When Robert Johnson recorded “Walking Blues” in 1936, he was working from a version Son House, not the Devil, had taught him. And the great Son House himself was borrowing from a Blues tradition that began after the Civil War when black men were free to roam with what they could carry on their backs, which might include a guitar and a harmonica, if they were traveling musicians, free but so free, so there is always a bit of that Blues irony in there.
The Blues were born from the percussive calls and responses of work songs and field hollers, and the rhymes and stanzas of Protestant hymns and English ballads, an African European hybrid that gave them their form. From the beginning of human time, when our ancestors, sitting around a campfire, sang to woo their wayward loves and keep away the dark, the Blues began when we did.
Because older versions of songs are full of slang and references that belong to the time they were sung in, songs, to communicate as best they can, change. When I began to play “Walking Blues,” I changed words too. I did keep Robert Johnson’s line, “She’s got Elgin movement head to her toes,” although Elgin watches have not been manufactured since 1968; in my mind there is also a connection to “On Seeing the Elgin Marbles” by John Keats. So “Elgin movement” remains.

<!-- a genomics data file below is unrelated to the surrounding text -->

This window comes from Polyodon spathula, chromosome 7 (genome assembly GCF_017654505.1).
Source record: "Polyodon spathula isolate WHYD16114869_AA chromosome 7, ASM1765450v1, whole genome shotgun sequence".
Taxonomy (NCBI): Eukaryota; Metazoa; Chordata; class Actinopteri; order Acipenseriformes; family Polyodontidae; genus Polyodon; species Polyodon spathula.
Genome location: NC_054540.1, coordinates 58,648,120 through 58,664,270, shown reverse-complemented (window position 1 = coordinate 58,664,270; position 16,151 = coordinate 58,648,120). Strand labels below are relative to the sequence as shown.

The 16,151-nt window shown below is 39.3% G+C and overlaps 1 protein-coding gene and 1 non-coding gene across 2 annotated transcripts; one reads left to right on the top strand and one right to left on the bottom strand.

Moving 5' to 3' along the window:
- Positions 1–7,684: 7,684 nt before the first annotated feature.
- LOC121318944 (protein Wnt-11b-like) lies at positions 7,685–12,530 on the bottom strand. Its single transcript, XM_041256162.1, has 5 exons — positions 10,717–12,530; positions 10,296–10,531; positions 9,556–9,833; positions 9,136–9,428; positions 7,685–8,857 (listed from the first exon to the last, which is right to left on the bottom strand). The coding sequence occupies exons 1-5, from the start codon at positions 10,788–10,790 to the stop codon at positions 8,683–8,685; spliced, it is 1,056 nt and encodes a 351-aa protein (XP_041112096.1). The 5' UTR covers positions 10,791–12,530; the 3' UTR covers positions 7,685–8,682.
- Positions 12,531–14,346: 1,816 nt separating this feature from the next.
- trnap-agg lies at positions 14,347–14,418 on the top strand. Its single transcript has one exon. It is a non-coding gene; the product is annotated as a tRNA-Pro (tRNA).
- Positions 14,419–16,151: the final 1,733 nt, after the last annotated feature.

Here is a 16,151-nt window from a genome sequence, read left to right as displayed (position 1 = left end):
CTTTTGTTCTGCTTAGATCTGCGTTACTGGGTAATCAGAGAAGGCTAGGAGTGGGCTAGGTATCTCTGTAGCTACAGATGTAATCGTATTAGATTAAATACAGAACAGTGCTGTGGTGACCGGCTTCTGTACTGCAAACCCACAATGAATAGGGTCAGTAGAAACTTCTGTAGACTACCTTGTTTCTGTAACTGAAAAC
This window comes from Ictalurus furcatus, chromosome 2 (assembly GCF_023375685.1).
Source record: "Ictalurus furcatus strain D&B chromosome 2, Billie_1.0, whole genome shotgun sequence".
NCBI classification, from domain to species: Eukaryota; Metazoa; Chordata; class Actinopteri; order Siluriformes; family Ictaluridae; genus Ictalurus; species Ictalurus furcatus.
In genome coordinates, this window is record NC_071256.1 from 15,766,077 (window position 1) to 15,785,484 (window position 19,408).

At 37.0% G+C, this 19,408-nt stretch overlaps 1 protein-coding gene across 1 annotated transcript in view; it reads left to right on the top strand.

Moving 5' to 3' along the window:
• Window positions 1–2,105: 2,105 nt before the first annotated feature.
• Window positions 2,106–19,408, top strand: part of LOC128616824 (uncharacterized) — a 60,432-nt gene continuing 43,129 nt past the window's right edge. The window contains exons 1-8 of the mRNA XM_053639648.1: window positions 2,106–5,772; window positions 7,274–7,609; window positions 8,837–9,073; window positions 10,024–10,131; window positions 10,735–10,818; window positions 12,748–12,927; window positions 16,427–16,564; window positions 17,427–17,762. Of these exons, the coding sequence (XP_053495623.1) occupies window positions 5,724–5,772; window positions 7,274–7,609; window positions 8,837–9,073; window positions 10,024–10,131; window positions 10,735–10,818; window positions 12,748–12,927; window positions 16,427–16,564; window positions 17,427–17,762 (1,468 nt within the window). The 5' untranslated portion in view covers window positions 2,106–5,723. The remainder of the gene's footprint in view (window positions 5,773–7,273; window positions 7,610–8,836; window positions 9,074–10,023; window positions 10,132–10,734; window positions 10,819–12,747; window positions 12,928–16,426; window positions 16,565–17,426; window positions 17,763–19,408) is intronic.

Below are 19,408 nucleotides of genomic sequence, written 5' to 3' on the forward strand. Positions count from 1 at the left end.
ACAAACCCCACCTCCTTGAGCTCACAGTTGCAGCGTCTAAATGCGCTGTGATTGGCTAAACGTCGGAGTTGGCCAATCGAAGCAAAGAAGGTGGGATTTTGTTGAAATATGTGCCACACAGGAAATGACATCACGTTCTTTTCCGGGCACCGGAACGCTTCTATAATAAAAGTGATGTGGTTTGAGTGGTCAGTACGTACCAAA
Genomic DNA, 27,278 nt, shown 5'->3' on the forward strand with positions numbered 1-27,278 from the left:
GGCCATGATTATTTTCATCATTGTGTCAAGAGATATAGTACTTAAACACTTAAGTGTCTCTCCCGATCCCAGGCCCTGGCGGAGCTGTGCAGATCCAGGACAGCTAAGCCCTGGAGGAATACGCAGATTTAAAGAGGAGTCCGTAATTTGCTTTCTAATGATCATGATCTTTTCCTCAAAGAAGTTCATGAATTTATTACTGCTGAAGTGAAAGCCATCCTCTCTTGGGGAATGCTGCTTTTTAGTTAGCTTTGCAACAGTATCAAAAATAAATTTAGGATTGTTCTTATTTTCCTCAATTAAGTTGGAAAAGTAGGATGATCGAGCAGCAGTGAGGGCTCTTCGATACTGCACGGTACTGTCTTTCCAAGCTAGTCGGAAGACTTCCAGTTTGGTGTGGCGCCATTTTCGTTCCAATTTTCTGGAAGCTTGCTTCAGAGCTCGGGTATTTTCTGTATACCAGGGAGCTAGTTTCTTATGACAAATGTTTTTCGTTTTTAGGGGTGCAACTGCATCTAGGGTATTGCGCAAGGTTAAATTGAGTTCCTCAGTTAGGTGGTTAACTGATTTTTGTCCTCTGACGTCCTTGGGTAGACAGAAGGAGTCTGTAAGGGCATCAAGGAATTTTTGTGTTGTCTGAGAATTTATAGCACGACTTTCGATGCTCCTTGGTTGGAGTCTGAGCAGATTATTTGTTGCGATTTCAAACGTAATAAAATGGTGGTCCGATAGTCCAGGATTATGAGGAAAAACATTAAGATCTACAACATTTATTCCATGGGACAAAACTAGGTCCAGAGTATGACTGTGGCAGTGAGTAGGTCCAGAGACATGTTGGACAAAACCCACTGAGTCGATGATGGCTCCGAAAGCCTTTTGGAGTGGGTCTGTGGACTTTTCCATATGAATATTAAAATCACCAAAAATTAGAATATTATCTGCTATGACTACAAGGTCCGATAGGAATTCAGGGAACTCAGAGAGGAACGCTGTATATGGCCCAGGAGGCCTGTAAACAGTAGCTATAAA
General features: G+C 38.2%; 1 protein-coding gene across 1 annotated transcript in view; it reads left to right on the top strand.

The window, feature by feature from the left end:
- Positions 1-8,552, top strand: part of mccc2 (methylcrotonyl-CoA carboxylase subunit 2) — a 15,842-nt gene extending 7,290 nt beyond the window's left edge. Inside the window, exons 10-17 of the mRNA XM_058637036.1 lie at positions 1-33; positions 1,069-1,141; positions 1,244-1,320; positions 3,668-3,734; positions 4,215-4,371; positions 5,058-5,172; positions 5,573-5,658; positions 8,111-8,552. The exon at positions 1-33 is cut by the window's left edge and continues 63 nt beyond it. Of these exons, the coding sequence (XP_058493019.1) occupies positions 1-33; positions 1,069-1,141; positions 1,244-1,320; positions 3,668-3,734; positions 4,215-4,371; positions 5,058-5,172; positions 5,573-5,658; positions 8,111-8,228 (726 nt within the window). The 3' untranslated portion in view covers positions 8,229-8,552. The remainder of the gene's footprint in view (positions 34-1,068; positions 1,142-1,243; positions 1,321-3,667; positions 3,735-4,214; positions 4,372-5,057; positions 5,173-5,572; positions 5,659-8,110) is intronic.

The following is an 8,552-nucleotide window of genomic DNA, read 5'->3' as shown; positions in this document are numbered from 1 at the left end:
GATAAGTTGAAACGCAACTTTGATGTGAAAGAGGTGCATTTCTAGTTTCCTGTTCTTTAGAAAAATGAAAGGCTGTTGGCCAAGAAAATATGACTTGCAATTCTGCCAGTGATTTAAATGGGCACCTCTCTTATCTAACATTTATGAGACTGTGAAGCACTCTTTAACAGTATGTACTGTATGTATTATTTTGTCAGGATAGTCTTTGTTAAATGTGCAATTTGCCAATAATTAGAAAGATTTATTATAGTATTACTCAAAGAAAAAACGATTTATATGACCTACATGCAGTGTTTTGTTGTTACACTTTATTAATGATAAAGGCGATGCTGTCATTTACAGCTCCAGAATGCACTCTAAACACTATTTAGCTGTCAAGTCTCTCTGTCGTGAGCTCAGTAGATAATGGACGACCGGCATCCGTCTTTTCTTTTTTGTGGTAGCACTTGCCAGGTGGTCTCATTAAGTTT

I am not a good musician—I’m too lazy and undisciplined; you don’t have to remind me. But I’ve always been all right with the words, and feel OK passing them along.
Woke up this morning looking round for my shoes Think I’ve got those Walking Blues Woke up this morning looking round for my shoes Think I’ve got those Walking Blues
It’s like I took a match to everything I own Woke up this morning. Everything I had was gone Like I took a match to my happy home. Woke up this morning. Everything I had was gone.
I can leave right now if I have to. Get on down the line. I’ve been mistreated and I don’t mind dying. I’ll leave right now and get on down the line. Sitting crying is just a waste of time
She’s got Elgin movement, head to her toes She can break a dollar wherever she goes Elgin movement from her head down to her toes You can hear them holler most anywhere that she goes
Come on, Shoes. Let’s get on down the road. Not going to get there until we go Come on, Shoes. Let’s get on down that road. Not going to get there until we go.